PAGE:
Production animals condemned at antemortem inspection should be humanely destroyed and disposed of (see Disposal of Carcasses and Disinfection of Premises Disposal of Carcasses and Disinfection of Premises ). Carcasses condemned at postmortem inspection must also be humanely disposed of.
Certain parts of all carcasses are considered inedible and must be disposed of, such as lungs, lactating mammary glands, laryngeal muscles, and thyroid glands. Brains, cheek meat, and head trimmings from animals that were stunned by lead, sponge iron, or frangible bullets, and carcasses containing drug or other residues are also unacceptable. To eliminate the threat of bovine spongiform encephalopathy Bovine Spongiform Encephalopathy Bovine spongiform encephalopathy (BSE) is a progressive, fatal, infectious neurologic disease that is due to the accumulation of misfolded proteins, termed prions, in the central nervous system... read more in the food supply, certain specified risk materials from cattle are disposed of as well; these include the tonsils and distal ileum of all cattle, and the brain, skull, eyes, trigeminal ganglia, spinal cord, vertebral column, and dorsal root ganglia of cattle that are at least 30 months old.
Inspectors examine carcasses for contamination throughout routine inspection procedures and very carefully at the final carcass inspection station. Slaughter establishments (abattoirs) must handle carcasses in a sanitary manner to prevent contamination with fecal material, urine, bile, hair, dirt, or foreign material. Any contamination that does occur must be promptly removed by trimming or another method satisfactory to the inspector.
Carcasses and parts of animals tagged as suspects on antemortem inspection, or found to have lesions or clinical signs of disease during routine postmortem inspection, are retained for further examination by a veterinarian. The veterinarian thoroughly examines the carcass and parts, using their own professional knowledge and judgment to make a supportable, final decision. Although certain disease conditions carry specific requirements, two general principles apply: acute disease conditions are typically of greater concern than chronic ones, and generalized conditions are of more concern than localized lesions. Carcasses with generalized conditions or diseases, including cancers, that have so altered the normal characteristics of the meat that it is inedible or unfit for food should be condemned. Localized conditions that do not affect the wholesomeness of the entire carcass (such as an abscess or a single, benign tumor) should be removed by trimming and the remainder of the carcass passed.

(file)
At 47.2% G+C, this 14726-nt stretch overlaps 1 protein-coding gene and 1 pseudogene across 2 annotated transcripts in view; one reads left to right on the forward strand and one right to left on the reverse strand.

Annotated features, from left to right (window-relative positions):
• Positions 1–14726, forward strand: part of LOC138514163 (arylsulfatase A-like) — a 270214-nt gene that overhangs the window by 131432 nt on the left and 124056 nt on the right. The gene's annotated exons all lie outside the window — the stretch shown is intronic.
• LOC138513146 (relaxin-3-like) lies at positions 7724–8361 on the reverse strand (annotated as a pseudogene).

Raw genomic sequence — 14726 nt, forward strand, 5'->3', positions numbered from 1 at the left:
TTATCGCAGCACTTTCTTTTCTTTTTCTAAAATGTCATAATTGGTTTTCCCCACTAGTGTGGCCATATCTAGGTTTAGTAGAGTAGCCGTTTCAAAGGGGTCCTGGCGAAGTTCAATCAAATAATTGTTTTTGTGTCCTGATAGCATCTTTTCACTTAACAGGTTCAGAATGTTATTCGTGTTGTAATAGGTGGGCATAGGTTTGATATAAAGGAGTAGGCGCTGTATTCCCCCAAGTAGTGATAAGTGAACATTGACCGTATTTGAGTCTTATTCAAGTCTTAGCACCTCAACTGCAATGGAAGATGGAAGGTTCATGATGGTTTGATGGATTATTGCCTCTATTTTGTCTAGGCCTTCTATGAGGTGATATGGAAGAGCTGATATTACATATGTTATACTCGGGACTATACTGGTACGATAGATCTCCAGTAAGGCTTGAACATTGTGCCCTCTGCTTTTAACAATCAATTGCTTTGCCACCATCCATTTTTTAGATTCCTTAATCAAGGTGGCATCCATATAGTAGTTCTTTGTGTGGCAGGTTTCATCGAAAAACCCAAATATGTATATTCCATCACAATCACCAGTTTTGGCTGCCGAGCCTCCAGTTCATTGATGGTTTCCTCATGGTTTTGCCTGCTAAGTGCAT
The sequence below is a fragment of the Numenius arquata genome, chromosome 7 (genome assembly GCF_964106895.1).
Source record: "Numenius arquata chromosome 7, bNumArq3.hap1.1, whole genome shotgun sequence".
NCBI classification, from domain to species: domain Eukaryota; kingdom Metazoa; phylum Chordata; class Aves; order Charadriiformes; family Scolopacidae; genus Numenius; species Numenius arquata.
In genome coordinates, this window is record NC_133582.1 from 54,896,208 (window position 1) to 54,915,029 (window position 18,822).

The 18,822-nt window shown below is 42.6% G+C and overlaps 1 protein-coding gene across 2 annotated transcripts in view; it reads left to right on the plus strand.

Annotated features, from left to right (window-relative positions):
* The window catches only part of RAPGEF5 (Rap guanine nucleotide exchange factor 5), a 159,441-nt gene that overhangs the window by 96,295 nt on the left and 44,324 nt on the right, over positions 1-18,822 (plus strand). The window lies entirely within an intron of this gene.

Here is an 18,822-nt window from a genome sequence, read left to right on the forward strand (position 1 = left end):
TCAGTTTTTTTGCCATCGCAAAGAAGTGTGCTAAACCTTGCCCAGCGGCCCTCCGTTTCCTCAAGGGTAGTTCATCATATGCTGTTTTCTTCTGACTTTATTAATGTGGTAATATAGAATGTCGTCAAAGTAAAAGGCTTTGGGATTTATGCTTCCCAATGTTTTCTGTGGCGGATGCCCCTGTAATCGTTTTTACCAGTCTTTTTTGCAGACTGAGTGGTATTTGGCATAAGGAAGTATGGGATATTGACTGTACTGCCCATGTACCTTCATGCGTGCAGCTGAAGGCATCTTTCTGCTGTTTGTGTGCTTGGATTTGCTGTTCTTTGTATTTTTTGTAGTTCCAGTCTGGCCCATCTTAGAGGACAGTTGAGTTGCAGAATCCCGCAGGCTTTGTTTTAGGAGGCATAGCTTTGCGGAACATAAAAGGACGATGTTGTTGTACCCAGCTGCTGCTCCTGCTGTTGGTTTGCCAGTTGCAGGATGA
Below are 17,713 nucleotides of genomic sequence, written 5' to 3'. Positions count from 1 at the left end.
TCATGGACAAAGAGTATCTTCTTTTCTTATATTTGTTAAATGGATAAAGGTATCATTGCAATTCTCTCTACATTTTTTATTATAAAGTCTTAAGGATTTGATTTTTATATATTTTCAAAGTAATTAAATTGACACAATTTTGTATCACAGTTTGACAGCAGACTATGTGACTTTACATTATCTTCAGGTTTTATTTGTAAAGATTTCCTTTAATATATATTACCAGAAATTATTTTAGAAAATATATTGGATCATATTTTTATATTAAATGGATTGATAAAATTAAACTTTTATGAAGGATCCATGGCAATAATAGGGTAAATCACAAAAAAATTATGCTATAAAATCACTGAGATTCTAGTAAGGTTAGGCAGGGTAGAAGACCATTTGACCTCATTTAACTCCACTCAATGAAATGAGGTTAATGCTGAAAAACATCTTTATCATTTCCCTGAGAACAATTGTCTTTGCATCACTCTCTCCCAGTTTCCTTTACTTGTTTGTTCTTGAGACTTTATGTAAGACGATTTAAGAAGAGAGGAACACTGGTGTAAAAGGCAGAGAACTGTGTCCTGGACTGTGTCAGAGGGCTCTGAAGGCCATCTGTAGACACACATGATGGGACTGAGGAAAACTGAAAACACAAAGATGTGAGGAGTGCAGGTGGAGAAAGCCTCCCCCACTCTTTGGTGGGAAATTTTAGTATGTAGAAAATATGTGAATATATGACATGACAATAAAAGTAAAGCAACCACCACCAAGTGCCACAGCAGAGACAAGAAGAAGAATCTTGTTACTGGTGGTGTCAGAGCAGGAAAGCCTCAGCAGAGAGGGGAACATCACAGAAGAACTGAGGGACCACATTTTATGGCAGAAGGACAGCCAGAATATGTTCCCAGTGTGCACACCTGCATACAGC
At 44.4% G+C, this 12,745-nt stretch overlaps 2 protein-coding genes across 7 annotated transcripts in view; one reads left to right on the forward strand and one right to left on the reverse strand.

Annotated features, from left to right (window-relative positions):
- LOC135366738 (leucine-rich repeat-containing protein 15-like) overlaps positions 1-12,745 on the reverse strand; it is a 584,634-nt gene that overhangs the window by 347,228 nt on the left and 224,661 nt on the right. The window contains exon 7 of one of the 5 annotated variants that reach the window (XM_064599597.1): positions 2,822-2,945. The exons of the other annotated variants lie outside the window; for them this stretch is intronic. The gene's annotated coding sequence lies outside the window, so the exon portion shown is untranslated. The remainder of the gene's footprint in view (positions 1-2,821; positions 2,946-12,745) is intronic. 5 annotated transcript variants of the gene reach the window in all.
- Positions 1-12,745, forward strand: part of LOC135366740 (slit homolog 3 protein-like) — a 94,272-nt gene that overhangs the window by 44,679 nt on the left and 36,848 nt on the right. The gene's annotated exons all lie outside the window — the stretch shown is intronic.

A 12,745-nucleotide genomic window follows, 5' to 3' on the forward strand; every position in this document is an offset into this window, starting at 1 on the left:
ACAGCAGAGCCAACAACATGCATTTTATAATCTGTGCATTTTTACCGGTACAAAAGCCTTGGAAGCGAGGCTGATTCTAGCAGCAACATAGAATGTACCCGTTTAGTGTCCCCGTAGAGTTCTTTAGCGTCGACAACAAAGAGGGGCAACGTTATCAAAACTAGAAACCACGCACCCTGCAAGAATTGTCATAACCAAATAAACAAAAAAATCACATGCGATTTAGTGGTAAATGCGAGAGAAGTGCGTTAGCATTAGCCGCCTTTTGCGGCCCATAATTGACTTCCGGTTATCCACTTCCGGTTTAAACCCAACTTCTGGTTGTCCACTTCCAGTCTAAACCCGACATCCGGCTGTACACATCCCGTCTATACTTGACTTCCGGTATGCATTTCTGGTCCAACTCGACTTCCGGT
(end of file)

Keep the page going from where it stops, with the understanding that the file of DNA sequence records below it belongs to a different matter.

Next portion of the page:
If there is reason to suspect that the carcass contains residues of an antimicrobial, other drug, or other compound that may be injurious to human health, the veterinarian may retain the carcass and parts, collect samples, and test for such residues. Carcasses of animals tagged as suspects, found to have an injection-site lesion, or originating from farms previously cited for residue violations are all candidates for such testing. Animals shown in exhibitions may be randomly tested as well.
Veterinarians may use additional diagnostic methods, such as collecting samples for histologic evaluation, to aid in making a final disposition.
Special Considerations for Tuberculosis in Production Animals
Eradication efforts have greatly decreased the presence of tuberculosis Overview of Tuberculosis in Animals Tuberculosis is an infectious zoonotic disease caused by Mycobacterium tuberculosis and Mycobacterium avium complex. It is usually a chronic, debilitating disease; however, symptoms... read more in production animals. However, continued surveillance for this disease during slaughter inspection remains an invaluable tool for detecting positive herds. The entire carcass should be condemned when there is evidence of generalized tuberculosis. Generalized tuberculosis is evident when an active lesion is present; the animal is cachectic; a lesion is present in muscle, intermuscular tissue, bone, joint, abdominal organs other than the GI tract, or a lymph node associated with these parts; extensive lesions are present in the thoracic or abdominal cavity; lesions are multiple, acute, and actively progressive; or the nature or extent of lesions does not indicate localization.
An organ or part should be condemned when it or its corresponding lymph nodes contain lesions. When lesions in pigs are localized and are found at only one primary site of infection, such as the cervical lymph nodes, the unaffected parts are acceptable for food after condemnation of the affected organ or part. Even though certain carcasses minimally affected with tuberculosis may be considered safe after commercial cooking, any such carcasses not evaluated in facilities inspected by federal or state officials should be condemned.